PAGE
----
Tuesdays with Tony

The docs have seen a lot of fencing-related injuries recently, so I have been tasked with educating you humans about the best way to keep your horses safely where you want them. Cats, as a rule, don’t exactly have boundaries, so I’m not sure I’m the best one to school you on this topic. However, I do know which type of horse fencing causes the most injuries that I see here in the clinic, and I overhear a lot of chit-chat regarding the do’s and dont’s of containing your equine companions. Here are the top 3 factors I would consider when choosing fencing for an accident-prone horse (which, as we know, is all of them).


horse fencingSafety

   We all know that horses are constantly looking for new and creative ways to injure themselves, and often they use their immediate enclosure as a means to achieve this end. But, with a little foresight, you can interfere with their self-destructive plan. My two favorite vets agree that barbed wire is not acceptable fence material for horses. Horses do not equal cows; their skin is not as thick, and their fight-or-flight instinct is much stronger. If a horse finds himself tangled in wire, he will immediately struggle and pull until he frees himself, even if that means leaving most of the skin from his legs behind. A cow, on the other hand, would probably just sit there and chew his cud until someone came out to feed the next morning.


That being said, plain wire is the number one source of fencing-related injuries I see here at the clinic. While it may seem harmless, it is difficult for horses to see (especially when running, in the dark, away from one of those invisible monsters). Wire fencing also tends to coil when broken (or when sitting in a pile prior to installation). Horses find these coils of wire particularly enticing as holes in which to place their limbs. “Goat wire” fencing is fine, but keep in mind that small rectangles are preferable over hoof-sized squares. Tip: Horses don’t like electricity! An electric wire around the top of your fencing will make almost any fence a safer fence.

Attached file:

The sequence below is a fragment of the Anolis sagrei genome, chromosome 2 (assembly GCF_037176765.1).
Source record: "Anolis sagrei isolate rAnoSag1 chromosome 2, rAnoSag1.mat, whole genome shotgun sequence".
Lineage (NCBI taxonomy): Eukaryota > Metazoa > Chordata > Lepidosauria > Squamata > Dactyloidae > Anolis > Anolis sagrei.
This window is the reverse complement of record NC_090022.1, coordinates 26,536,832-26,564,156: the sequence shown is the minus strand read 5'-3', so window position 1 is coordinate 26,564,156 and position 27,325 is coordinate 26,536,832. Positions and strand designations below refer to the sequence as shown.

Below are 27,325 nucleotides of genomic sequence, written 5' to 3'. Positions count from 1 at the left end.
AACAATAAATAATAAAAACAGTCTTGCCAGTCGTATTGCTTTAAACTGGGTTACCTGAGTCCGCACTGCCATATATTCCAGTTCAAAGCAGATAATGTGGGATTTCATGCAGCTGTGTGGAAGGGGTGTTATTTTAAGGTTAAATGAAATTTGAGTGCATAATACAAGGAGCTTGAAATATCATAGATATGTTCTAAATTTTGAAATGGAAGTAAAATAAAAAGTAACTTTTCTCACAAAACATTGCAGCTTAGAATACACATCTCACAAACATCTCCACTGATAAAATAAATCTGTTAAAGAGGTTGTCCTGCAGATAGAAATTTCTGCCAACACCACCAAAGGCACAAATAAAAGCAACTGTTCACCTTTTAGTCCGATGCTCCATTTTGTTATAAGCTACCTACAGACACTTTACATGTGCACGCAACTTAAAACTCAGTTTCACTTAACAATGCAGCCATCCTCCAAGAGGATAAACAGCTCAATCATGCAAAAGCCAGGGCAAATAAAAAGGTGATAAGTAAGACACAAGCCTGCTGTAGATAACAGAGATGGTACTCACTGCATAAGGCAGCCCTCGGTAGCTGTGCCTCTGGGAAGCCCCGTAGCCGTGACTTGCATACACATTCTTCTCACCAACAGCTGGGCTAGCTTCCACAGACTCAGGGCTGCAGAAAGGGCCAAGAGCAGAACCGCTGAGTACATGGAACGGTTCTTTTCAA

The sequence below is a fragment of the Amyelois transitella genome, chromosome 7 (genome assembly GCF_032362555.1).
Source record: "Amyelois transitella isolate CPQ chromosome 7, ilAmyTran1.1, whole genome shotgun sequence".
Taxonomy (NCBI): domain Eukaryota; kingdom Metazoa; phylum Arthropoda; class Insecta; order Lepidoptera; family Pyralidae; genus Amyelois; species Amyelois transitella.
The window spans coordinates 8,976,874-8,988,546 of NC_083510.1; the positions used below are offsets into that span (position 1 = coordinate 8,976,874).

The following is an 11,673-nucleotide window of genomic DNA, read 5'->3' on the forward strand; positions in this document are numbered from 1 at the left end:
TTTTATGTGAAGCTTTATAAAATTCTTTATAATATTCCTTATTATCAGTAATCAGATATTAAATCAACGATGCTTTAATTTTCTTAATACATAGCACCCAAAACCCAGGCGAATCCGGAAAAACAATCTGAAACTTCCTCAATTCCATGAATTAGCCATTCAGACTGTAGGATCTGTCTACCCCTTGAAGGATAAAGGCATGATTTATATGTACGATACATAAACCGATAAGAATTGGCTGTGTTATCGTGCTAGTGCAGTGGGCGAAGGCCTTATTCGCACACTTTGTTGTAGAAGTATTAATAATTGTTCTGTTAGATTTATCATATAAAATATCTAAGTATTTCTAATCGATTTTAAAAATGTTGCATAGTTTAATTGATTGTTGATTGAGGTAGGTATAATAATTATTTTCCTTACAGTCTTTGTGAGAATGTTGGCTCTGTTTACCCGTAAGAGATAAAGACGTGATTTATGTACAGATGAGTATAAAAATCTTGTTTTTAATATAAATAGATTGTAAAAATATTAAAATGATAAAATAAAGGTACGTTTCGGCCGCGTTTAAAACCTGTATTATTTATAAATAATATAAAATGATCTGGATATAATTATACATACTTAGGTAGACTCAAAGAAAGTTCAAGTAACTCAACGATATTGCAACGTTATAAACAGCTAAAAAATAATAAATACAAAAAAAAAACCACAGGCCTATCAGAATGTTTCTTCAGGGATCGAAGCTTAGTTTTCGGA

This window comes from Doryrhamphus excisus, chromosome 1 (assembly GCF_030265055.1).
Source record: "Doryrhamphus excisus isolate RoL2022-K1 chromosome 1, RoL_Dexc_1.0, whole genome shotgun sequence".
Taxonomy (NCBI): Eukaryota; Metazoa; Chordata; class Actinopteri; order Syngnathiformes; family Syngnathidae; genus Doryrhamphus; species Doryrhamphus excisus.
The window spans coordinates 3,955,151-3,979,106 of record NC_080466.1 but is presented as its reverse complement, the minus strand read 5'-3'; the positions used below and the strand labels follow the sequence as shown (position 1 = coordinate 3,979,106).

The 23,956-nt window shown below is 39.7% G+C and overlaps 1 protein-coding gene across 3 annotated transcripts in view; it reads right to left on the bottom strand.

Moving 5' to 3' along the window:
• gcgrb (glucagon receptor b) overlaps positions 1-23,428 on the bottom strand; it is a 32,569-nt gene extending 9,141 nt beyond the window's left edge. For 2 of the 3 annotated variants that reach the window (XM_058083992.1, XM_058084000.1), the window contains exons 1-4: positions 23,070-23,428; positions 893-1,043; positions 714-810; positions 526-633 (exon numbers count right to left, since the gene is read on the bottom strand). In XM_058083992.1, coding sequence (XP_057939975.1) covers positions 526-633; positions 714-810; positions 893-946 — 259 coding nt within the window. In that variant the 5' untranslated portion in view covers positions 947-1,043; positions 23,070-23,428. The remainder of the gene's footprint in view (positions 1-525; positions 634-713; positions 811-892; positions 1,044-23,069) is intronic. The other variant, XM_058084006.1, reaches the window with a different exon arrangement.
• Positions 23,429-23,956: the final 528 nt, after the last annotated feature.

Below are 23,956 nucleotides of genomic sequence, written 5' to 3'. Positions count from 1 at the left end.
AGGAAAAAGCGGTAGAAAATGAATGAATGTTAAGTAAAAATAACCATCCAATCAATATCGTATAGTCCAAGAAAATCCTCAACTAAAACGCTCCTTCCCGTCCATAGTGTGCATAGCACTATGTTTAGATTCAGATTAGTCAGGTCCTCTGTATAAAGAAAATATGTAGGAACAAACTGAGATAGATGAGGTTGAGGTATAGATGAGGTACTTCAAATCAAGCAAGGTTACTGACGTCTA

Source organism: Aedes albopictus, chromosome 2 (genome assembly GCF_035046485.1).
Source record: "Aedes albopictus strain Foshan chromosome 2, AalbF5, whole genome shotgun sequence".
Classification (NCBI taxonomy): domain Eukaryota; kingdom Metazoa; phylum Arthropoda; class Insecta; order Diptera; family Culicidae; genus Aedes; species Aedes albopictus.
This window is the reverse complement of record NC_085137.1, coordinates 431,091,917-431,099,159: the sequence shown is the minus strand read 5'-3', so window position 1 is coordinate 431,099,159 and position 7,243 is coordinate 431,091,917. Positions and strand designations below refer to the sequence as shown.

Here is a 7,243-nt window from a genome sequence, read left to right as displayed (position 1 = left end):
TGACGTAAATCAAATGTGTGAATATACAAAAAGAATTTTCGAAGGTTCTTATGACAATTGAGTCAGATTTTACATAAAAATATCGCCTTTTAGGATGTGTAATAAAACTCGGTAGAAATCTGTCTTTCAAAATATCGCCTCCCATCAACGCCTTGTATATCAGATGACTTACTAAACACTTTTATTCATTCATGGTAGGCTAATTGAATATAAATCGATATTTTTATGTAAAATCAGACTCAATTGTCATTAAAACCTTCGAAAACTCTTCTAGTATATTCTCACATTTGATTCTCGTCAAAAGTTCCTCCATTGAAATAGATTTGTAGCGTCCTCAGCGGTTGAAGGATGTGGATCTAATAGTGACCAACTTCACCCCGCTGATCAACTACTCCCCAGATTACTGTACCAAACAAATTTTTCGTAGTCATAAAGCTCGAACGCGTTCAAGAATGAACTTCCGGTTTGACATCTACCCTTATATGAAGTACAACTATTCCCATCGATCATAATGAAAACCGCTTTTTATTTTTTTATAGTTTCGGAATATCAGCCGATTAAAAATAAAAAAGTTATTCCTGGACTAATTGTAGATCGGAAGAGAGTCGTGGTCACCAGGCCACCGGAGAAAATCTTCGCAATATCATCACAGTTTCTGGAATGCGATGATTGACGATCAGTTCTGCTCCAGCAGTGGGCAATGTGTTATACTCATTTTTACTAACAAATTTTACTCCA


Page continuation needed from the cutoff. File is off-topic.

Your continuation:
The height of your fencing should be determined by the animals you are attempting to contain. For example, if you have a Warmblood stallion who has a career as a jumper, you probably want at least 5’ electric fence on all sides. However, if you are planning on confining curious foals or adventurous minis, you may opt for wooden planks that start just a few inches off the ground. In addition to the size of your equid, you must also consider his temperament. Is your horse one to stick his leg or head through a gate made from a round pen panel, or is he smarter than that? I know I am, but we have previously established that cats are the superior species.


You are probably thinking, “that’s all fine and good, oh wise Tony The Magnificent, but I can’t afford miles of immaculate fencing like you see lining the roads of Lexington.” That’s OK! Good, safe fencing doesn’t have to be super-expensive, and it doesn’t have to be pretty. Instead of a 4-board wooden fence, consider wooden posts with goat wire between. If you want your fencing to hold up longer, try installing a strip of electric tape along the top to deter your horses from stretching over the top to graze, pick leaves from the trees, or scratch their necks. If you choose electric fencing, consider the solar powered version (with electric back-up) to save on your electric bill each month.

 I know you are all going to go right home and fix your fencing now. But just in case you have one of those horses who finds ways to hurt himself despite your best efforts at accident prevention, remember that Springhill Equine is available 24/7 for your emergencies! Any day, any time, including weekends and holidays, you will reach a real live vet on-call through our emergency hotline: (352) 474-5007. Not that you will need it now, all thanks to me!

Tuesdays with Tony is the official blog of Tony the Clinic Cat at Springhill Equine Veterinary Clinic in Newberry, Florida. If you liked this blog, please subscribe below, and share it with your friends on social media! For more information, please call us at (352) 472-1620, visit our website at SpringhillEquine.com, or follow us on Facebook!

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